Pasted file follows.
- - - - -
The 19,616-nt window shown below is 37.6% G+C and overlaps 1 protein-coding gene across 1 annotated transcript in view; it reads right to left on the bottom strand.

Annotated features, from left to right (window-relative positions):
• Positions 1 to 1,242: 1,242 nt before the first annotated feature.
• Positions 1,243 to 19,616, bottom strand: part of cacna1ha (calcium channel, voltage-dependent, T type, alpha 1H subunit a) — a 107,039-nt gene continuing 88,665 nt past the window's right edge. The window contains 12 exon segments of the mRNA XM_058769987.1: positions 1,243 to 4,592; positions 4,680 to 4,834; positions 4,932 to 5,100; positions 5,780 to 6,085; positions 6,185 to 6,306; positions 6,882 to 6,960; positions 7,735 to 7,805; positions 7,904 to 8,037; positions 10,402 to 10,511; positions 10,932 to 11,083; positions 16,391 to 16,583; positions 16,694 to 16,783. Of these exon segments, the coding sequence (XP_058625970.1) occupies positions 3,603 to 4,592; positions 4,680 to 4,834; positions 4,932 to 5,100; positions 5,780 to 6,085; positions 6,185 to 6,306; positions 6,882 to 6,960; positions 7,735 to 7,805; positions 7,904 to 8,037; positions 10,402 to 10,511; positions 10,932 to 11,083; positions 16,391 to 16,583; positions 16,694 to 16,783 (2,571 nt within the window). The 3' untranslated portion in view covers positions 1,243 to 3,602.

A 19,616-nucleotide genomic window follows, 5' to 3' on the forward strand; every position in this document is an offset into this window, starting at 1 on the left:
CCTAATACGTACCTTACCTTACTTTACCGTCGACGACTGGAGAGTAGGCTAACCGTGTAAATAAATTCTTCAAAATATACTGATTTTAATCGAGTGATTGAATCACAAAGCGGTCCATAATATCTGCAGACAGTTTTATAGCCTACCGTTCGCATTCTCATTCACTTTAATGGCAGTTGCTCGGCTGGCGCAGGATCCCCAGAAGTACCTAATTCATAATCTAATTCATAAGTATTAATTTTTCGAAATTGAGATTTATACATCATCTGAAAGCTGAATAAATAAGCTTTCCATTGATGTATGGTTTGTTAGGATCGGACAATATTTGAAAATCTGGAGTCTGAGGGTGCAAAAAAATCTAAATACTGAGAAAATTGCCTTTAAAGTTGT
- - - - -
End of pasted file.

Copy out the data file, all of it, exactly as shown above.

The 19,616-nt window shown below is 37.6% G+C and overlaps 1 protein-coding gene across 1 annotated transcript in view; it reads right to left on the bottom strand.

Annotated features, from left to right (window-relative positions):
• Positions 1 to 1,242: 1,242 nt before the first annotated feature.
• Positions 1,243 to 19,616, bottom strand: part of cacna1ha (calcium channel, voltage-dependent, T type, alpha 1H subunit a) — a 107,039-nt gene continuing 88,665 nt past the window's right edge. The window contains 12 exon segments of the mRNA XM_058769987.1: positions 1,243 to 4,592; positions 4,680 to 4,834; positions 4,932 to 5,100; positions 5,780 to 6,085; positions 6,185 to 6,306; positions 6,882 to 6,960; positions 7,735 to 7,805; positions 7,904 to 8,037; positions 10,402 to 10,511; positions 10,932 to 11,083; positions 16,391 to 16,583; positions 16,694 to 16,783. Of these exon segments, the coding sequence (XP_058625970.1) occupies positions 3,603 to 4,592; positions 4,680 to 4,834; positions 4,932 to 5,100; positions 5,780 to 6,085; positions 6,185 to 6,306; positions 6,882 to 6,960; positions 7,735 to 7,805; positions 7,904 to 8,037; positions 10,402 to 10,511; positions 10,932 to 11,083; positions 16,391 to 16,583; positions 16,694 to 16,783 (2,571 nt within the window). The 3' untranslated portion in view covers positions 1,243 to 3,602.

A 19,616-nucleotide genomic window follows, 5' to 3' on the forward strand; every position in this document is an offset into this window, starting at 1 on the left:
CCTAATACGTACCTTACCTTACTTTACCGTCGACGACTGGAGAGTAGGCTAACCGTGTAAATAAATTCTTCAAAATATACTGATTTTAATCGAGTGATTGAATCACAAAGCGGTCCATAATATCTGCAGACAGTTTTATAGCCTACCGTTCGCATTCTCATTCACTTTAATGGCAGTTGCTCGGCTGGCGCAGGATCCCCAGAAGTACCTAATTCATAATCTAATTCATAAGTATTAATTTTTCGAAATTGAGATTTATACATCATCTGAAAGCTGAATAAATAAGCTTTCCATTGATGTATGGTTTGTTAGGATCGGACAATATTTGAAAATCTGGAGTCTGAGGGTGCAAAAAAATCTAAATACTGAGAAAATTGCCTTTAAAGTTGT